For years artificial intelligence (AI) in healthcare has been a theoretical pipe dream, but as we approach the year 2020, practical AI applications seem to be becoming more of a reality. While AI machines will not be replacing human physicians in the near future, there are many other ways that these AI and machine learning technologies can assist in the health system.
According to a BMJ Journal article; “Artificial Intelligence in Healthcare: Past, Present and Future,”
“AI can definitely assist physicians to make better clinical decisions or even replace human judgement in certain functional areas of healthcare (e.g., radiology).” Furthermore, “an AI system can help to reduce diagnostic and therapeutic errors that are inevitable in the human clinical practice.”
With the momentum around AI building in the healthcare community and around the globe, it is no surprise that the US government is urging more AI development. For instance, President Trump recently signed an executive order on Maintaining American Leadership in Artificial Intelligence, designed to ramp up AI emphasis in an effort to keep up with China. A bit more intriguing—at least to those of us in Healthcare—is a recent AI competition created by the Centers for Medicare and Medicaid Services (CMS).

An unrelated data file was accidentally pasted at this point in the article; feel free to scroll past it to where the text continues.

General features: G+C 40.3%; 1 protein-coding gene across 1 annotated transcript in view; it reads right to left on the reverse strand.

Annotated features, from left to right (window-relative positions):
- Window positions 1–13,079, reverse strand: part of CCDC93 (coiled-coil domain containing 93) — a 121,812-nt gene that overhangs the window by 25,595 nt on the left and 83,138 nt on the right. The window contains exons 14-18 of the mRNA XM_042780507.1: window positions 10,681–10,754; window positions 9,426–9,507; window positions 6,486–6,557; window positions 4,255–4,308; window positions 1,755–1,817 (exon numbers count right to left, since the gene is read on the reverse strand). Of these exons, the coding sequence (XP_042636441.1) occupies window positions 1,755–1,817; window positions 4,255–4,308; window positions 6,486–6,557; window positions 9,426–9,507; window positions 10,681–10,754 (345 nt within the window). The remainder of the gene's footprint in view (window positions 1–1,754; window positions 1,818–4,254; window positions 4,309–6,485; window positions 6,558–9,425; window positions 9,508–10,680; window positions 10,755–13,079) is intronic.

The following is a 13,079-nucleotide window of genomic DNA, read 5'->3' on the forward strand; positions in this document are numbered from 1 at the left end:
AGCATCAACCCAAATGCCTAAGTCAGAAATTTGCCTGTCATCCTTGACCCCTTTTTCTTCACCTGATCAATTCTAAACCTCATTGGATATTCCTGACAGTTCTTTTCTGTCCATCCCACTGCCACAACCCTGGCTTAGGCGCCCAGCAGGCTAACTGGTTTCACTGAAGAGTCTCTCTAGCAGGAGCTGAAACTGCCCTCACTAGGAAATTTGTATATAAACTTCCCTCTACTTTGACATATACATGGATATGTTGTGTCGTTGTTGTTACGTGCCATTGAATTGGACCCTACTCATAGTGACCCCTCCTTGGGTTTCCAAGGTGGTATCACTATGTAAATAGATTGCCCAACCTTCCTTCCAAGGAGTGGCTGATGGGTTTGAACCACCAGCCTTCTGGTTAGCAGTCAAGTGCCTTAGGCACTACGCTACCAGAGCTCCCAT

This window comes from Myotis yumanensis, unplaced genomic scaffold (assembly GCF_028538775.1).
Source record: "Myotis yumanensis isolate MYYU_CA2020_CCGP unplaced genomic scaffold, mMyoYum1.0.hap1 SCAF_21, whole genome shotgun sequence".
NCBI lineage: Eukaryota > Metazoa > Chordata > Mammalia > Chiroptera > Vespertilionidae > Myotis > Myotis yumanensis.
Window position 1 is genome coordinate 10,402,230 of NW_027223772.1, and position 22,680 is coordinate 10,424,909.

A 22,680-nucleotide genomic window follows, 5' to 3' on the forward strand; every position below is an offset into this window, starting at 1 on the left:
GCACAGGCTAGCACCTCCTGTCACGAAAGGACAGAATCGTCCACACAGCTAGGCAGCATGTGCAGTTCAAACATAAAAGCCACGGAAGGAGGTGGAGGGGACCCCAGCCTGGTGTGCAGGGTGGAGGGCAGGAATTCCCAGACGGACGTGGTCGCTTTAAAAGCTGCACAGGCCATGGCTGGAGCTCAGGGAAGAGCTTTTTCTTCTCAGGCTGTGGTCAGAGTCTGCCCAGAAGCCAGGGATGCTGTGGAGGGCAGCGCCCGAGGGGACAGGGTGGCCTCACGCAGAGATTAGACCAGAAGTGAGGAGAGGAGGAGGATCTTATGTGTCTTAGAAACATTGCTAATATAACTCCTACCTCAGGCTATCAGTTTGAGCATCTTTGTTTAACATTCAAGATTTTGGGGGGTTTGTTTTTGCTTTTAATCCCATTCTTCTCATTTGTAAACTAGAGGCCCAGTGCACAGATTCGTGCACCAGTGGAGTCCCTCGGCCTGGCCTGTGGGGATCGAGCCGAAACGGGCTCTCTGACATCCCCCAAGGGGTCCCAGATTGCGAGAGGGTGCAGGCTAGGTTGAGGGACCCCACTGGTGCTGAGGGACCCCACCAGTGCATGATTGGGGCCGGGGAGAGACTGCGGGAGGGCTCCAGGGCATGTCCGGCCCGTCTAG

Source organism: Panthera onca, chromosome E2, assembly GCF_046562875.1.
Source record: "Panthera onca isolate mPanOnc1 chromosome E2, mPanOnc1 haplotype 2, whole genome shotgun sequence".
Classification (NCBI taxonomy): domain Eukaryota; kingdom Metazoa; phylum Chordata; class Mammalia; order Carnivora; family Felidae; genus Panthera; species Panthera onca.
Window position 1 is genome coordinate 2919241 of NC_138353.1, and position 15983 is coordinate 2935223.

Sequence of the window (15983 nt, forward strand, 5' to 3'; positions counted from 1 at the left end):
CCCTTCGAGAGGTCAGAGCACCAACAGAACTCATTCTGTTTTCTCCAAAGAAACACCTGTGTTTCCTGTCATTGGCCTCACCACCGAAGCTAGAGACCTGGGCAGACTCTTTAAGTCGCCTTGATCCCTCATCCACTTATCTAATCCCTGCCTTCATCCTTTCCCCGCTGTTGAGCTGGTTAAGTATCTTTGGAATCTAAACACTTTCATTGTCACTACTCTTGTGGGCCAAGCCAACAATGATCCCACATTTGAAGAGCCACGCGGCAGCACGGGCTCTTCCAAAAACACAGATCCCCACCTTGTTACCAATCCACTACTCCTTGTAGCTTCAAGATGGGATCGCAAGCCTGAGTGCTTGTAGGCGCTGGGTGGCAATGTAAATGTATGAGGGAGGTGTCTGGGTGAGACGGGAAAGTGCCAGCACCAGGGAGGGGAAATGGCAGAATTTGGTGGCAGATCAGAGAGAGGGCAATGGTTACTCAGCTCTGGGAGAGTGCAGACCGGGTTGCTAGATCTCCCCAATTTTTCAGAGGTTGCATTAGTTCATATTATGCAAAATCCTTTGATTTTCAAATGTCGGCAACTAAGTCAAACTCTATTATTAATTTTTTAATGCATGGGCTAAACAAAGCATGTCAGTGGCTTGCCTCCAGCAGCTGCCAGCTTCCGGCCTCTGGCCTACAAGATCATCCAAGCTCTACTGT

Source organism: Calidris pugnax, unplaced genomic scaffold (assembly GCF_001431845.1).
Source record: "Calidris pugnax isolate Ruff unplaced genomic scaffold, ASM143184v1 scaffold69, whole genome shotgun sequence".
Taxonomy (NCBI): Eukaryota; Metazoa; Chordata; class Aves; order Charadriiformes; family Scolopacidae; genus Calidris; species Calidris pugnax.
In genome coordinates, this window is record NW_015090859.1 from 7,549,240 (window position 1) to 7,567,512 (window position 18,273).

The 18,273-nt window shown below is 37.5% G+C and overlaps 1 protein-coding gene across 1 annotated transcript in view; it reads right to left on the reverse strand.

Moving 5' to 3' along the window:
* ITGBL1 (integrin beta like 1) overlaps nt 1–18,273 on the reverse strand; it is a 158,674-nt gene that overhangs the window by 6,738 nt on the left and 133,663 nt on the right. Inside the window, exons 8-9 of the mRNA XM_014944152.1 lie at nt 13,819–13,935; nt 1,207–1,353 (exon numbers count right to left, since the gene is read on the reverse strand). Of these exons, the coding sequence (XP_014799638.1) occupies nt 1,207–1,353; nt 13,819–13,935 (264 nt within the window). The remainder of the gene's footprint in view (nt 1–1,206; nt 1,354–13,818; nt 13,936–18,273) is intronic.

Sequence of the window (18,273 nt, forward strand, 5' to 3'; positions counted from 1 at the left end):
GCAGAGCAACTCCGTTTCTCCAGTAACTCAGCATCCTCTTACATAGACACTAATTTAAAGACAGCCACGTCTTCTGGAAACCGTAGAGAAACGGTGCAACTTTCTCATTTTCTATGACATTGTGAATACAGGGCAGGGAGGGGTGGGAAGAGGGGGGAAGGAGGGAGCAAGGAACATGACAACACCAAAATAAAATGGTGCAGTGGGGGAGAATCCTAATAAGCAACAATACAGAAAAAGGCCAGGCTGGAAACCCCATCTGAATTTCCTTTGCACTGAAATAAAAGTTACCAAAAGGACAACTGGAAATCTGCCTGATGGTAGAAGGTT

In March of this year, CMS Innovation center launched the AI Health Outcomes Challenge. This is an opportunity for hospitals and health systems, as well as those outside of healthcare, to showcase their artificial intelligence technologies. According to HealthcareITNews, “While the focus is on helping hospitals and health systems drive cost efficiencies for value-based reimbursement, prevent adverse patient safety events, and boost quality outcomes, CMS put out the call to innovators from all sectors of the economy – not just from healthcare.”
Out of more than 300 organizations evaluated, CMS has recently narrowed this competition down to 25 contestants. The next round will decide seven Stage 2 finalists, who will each receive $60,000 to improve upon their technologies. After this round, the winner will win $1 million, and the runner up will be awarded $230,000. Here are some of the more noteworthy proposed solutions:
- Accenture Federal Services AI Challenge, Accenture Federal Services
- AI for Explainable Adverse Event Prediction: Empowering Beneficiaries and Providers to Improve Health Outcomes, IBM Corporation
- Claims-based Learning Framework, Mayo Clinic
- Healthcare's Data Science Platform, ClosedLoop.ai
- The CLinically Explainable Actionable Risk (CLEAR) Model from Columbia, Columbia University Department of Biomedical Informatics
For a complete look at the 25 finalists and their technologies, view this HealthcareITNews article.